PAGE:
But that confrontation has been put on hold, because in February of this year, the Supreme Court of Canada ruled that the provisions of the Criminal Code that make PAD illegal were unconstitutional. In doing so, the Court essentially overruled a decision that it had reached in 1992 in the case of Sue Rodriguez, a BC woman suffering from ALS. In effect, the Court held that times had changed since the Rodriguez decision. There are now several jurisdictions around the world that allow PAD under certain conditions, and the evidence suggests that a regime can be put in place that protects vulnerable persons from being adversely affected by the practice. To prohibit the practice for all persons is now considered by the Court an overbroad restriction of Canadians’ rights under Section 7 of the Charter.
The government of Canada has been given a year to comply with the Supreme Court Judgment. It can do one of three things. It can invoke the “Notwithstanding Clause” of the Canadian Constitution that would allow the impugned provisions of the Criminal to remain in force despite the ruling. It could allow the provisions to lapse, and refer the matter to the provinces and to their medical associations (which is what happened in the case of abortion after the Morgentaler decision). Or it could craft an exception to the criminal prohibition against aiding and abetting suicide, which would allow PAD in a limited range of cases. It might very well then turn to Quebec’s legislation as a model of how to move forward.
Many interesting issues surrounding the way in which PAD will ultimately be dealt with in Canada remain undetermined at present. The most important unresolved issue has to do with the kind of medical condition that could qualify a person as a recipient of PAD. In order to secure cross-partisan support, the drafters of Quebec’s legislation added a clause at the last minute that restricted it to patients “at the end of life”. But the Supreme Court decision was taken in the case of a woman, Gloria Taylor, who, like Sue Rodriguez, suffered from ALS, and was requesting aid in dying not at the very end of this slow degenerative condition, but rather at the point that she would have determined as unacceptable in the progress of the illness. This point may very well have been months, perhaps even years before the “end of life”. Quebec’s legislation will arguably have to be amended in order to broaden the range of cases that PAD can be applied to, else it too be subject to a Charter challenge. Thus, there will likely be movement on both the provincial and federal fronts in the months and years to come.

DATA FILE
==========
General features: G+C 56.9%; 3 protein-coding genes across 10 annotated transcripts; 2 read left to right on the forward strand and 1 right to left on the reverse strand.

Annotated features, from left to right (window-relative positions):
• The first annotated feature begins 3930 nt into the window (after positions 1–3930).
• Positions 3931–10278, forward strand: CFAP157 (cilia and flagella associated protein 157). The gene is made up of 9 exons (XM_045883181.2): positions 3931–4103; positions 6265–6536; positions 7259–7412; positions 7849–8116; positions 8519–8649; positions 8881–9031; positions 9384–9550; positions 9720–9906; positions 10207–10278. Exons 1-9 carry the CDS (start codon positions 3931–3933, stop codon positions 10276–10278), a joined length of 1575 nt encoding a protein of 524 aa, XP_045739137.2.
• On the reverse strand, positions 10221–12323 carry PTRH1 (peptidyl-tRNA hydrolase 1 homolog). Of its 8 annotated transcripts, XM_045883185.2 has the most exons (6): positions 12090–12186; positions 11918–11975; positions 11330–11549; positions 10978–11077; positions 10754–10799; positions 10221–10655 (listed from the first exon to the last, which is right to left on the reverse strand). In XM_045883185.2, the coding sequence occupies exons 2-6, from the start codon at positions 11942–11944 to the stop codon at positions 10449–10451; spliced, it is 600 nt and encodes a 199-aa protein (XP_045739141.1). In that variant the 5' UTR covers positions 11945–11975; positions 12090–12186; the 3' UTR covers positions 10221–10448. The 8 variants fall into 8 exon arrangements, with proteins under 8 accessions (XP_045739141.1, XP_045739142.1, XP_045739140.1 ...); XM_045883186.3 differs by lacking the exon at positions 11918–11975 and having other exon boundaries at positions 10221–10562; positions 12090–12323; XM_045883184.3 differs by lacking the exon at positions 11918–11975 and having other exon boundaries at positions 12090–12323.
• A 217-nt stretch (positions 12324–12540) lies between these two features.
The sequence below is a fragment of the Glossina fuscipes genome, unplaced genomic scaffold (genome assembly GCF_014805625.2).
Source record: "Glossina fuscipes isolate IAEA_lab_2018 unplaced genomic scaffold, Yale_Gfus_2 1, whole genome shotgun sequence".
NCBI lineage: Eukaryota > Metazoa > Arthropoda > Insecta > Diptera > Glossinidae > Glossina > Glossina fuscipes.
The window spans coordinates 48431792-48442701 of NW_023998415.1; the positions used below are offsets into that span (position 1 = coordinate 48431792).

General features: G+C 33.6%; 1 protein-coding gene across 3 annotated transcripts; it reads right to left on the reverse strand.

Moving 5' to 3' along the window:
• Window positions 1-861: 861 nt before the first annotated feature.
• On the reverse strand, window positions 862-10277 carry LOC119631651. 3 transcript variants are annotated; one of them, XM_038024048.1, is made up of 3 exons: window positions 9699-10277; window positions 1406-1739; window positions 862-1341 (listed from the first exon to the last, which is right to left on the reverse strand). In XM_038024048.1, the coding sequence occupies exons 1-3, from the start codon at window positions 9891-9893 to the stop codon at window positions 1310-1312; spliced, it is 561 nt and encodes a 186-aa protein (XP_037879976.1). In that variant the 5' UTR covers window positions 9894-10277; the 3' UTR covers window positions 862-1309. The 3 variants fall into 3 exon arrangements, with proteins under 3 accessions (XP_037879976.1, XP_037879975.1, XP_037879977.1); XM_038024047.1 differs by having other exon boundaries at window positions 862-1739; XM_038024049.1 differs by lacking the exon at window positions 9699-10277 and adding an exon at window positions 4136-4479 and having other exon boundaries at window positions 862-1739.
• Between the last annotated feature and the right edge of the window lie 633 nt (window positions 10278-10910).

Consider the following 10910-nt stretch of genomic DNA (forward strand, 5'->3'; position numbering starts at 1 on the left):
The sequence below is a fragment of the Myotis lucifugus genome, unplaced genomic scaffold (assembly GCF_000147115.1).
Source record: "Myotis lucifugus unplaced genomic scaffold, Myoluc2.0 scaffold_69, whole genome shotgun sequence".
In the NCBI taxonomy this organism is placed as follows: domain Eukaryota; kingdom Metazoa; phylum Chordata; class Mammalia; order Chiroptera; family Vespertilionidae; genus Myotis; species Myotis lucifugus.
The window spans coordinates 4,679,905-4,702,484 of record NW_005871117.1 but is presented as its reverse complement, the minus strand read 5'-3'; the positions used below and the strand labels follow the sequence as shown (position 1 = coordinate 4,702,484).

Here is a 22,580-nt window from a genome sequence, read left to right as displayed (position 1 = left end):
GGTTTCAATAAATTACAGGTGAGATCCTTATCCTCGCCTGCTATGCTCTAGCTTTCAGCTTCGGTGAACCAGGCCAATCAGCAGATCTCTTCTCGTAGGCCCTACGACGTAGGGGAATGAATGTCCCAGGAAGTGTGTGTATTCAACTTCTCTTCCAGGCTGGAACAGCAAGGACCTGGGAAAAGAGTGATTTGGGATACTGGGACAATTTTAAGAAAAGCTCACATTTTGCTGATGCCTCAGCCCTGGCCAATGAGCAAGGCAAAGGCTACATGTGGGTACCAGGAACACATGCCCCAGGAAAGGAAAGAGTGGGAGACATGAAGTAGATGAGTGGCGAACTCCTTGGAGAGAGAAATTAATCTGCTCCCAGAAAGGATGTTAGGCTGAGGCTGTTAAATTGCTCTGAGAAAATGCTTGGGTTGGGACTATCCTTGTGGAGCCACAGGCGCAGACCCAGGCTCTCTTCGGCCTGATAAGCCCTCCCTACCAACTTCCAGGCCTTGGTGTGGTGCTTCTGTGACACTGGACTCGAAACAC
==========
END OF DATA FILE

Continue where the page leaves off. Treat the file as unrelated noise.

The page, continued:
It’s heating up to be a season of big changes in the Quebec heath care system. In Montreal, the MUHC begins is historic move to the new Glen Campus. Across the province two new pieces of legislation are poised to move the system itself in a new direction.